The NEW official launch date for the full version of The Laws of Color Vol. 1 will be Monday, Nov. 9th, 2015. My apologies for the delay, but I wanted to pack in even more content in the Photoshop edition. This is going to be a very special course and will be absolutely worth the wait.
Until the launch, take this sneak peak at the oil painting demo in the video below:
Below are some screen caps from the course in both editions, traditional oil painting and Photoshop.
If you haven’t already, make sure to sign up for the free newsletter and get your invite to the private pre-launch. Subscribers will be eligible to get the course on Friday, Nov. 6th, 3 days before the official launch.
To get your advance copy, simply enter your email below and click the blue button to subscribe.
Coming in November, my brand new color course will be available on Gumroad. The Laws of Color Vol. 1is an exciting new course dedicated to color. This course is designed to take the fear and mystery out of color so students can paint directly in color with confidence. If you’ve been struggling with color or are intimidated by color, this is the course for you.
The Laws of Color Vol. 1 is a self-study video course that will feature information packed lectures, step-by-step demonstrations and homework exercises. There are also many powerful bonus features including a detailed pdf guidebook, handouts and additional exercise videos.
For the first time, The Laws of Color Vol. 1 will be the first self-study video course to have lessons in both traditional painting mediums and digital. That’s right! This course will have section for Photoshop users. As a former Concept Artist and the current Digital Painting teacher at Gnomon, I see the need for good color information in today’s entertainment art world. The Laws of Color Vol. 1will finally deliver exactly what students, designers and concept artists need to make beautifully colored digital paintings and designs.
The official release date is Monday, November 2nd. If you want to get an advanced copy, I’m going to offer the course on Friday (October 30th) before the official launch to my newsletter subscribers. That’s right, if you can’t wait until Monday you can get The Laws of Color Vol. 1 early and start learning and painting all weekend long.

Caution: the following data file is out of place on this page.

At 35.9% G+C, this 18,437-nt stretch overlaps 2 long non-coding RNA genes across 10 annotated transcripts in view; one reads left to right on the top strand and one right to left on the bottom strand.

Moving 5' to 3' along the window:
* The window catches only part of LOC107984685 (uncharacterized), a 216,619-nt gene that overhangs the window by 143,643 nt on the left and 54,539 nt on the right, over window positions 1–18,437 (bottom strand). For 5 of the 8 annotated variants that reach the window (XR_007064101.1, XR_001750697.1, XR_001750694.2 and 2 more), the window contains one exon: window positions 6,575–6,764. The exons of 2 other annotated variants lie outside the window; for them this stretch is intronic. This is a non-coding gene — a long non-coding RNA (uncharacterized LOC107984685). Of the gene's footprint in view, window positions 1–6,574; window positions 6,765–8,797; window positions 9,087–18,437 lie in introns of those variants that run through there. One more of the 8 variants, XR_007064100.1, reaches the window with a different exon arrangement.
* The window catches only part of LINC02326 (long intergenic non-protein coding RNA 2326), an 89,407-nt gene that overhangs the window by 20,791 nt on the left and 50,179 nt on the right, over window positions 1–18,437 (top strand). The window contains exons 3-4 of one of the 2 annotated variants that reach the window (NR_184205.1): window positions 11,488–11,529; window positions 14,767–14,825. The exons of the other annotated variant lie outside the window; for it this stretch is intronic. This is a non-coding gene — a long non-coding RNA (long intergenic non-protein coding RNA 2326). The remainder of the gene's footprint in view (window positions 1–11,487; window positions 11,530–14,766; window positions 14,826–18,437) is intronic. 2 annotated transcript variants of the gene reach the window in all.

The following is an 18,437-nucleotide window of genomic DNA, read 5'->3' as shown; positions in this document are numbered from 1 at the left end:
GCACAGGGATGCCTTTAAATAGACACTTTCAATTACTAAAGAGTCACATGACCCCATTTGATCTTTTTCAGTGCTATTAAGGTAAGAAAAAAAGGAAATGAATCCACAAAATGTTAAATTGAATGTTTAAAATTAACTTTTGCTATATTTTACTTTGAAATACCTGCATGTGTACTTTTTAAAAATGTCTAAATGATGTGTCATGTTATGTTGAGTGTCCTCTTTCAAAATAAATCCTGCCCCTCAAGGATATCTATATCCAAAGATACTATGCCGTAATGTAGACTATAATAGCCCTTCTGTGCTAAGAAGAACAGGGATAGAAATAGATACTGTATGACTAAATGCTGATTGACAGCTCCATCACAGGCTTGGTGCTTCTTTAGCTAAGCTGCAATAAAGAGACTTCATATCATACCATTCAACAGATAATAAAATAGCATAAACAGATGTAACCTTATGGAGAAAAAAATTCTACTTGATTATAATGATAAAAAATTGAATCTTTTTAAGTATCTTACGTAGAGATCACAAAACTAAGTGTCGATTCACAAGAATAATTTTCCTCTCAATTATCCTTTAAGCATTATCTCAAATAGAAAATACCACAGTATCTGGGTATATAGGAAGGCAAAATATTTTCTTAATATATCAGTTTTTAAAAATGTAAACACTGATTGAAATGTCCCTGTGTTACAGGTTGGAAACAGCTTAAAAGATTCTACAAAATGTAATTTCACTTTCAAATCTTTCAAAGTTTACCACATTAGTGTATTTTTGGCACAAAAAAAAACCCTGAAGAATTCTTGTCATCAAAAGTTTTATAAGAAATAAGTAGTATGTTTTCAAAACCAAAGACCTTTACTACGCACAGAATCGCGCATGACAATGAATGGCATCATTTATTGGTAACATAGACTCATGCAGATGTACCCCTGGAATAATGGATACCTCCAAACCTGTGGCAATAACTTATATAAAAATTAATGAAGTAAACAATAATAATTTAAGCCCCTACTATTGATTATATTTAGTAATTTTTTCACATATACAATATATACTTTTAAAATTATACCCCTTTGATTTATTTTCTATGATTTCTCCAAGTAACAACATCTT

All you have do is sign up for the free newsletter and you’ll be entered into the private pre-launch email list. Simply enter your e-mail below and click to blue button to join.
For the last 3 years, I’ve been personally obsessed with color and painting. I’ve gathered some powerful information and knowledge both from hard earned experience and by mentoring with some of the top artists and painters like Steve Huston and Nathan Fowkes. Now, I’m proud and excited to share the knowledge I’ve learned with artists and students like you.
You can see some examples of my recent color and painting work below:
For the latest updates and course information make sure to sign up for the newsletter and get the latest updates until launch. If you have any questions or comments about the course, please leave a comment below.
Studying tonal composition is one of the ways I work on my painting when I’m not at an easel. The practice of observing and recording the world as dark and light shapes trains my eye to not only compose pictures but to simplify the world. This ability to simplify helps me to communicate visually. Even though these studies are done in pen, and marker, the practice of seeing in dark and light abstract shapes improves my ability to paint in any medium.
My favorite MMA and UFC fighter is Conor McGregor. He is a polarizing athlete and many fans have mixed opinions. That is what makes him the most compelling fighter in recent history. This drawing was done using a charcoal in a variety of techniques and applications. The paper is Strathmore drawing 400 series.